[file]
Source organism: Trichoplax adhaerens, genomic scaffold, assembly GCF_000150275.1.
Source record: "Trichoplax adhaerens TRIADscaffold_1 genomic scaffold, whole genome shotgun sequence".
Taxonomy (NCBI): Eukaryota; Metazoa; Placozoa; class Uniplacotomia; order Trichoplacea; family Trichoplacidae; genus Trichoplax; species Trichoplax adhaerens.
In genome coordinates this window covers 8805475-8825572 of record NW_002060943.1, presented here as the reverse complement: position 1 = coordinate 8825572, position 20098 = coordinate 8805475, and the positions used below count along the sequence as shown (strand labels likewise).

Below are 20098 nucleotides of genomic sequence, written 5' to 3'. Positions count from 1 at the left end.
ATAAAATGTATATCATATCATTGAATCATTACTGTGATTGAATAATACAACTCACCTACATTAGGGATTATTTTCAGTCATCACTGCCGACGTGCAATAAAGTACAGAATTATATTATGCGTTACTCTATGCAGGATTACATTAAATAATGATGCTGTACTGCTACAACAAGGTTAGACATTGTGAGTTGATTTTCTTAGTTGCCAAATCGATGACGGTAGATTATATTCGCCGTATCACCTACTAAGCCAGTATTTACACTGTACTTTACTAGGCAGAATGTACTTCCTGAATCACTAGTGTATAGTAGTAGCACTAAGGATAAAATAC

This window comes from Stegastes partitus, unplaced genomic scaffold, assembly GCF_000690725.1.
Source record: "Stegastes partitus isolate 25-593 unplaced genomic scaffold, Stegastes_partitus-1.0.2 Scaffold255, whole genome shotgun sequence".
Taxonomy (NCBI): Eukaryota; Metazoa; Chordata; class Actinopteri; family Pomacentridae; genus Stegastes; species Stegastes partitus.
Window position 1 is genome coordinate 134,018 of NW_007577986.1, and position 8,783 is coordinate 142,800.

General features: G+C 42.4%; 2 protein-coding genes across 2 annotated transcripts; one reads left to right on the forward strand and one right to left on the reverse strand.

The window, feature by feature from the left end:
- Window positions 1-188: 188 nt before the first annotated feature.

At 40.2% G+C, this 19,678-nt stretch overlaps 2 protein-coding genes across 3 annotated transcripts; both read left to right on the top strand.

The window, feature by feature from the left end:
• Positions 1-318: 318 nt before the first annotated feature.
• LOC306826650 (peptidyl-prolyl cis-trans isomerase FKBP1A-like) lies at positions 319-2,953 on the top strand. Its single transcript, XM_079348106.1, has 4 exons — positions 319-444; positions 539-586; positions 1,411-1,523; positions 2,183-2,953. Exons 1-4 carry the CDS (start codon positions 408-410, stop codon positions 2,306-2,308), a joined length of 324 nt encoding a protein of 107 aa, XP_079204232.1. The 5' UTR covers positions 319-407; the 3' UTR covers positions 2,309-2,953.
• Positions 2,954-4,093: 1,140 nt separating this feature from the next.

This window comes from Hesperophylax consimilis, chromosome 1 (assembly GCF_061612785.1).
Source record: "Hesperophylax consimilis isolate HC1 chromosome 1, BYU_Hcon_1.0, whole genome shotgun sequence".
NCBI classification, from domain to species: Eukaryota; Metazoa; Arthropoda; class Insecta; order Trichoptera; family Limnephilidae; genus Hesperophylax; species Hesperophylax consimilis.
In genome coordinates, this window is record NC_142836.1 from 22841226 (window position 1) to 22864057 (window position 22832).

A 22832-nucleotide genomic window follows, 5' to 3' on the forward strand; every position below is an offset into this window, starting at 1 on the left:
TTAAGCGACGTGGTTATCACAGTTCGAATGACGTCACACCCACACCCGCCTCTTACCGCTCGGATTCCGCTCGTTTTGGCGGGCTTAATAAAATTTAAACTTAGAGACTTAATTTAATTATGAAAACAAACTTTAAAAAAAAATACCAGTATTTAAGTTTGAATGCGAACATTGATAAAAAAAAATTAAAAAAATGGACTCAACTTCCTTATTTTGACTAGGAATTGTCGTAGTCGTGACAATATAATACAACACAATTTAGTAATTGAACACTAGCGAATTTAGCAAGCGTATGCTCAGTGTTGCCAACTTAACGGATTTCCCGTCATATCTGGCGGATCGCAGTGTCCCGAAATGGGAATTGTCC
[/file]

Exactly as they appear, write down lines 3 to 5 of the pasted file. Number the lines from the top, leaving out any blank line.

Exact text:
Taxonomy (NCBI): Eukaryota; Metazoa; Placozoa; class Uniplacotomia; order Trichoplacea; family Trichoplacidae; genus Trichoplax; species Trichoplax adhaerens.
In genome coordinates this window covers 8805475-8825572 of record NW_002060943.1, presented here as the reverse complement: position 1 = coordinate 8825572, position 20098 = coordinate 8805475, and the positions used below count along the sequence as shown (strand labels likewise).

Below are 20098 nucleotides of genomic sequence, written 5' to 3'. Positions count from 1 at the left end.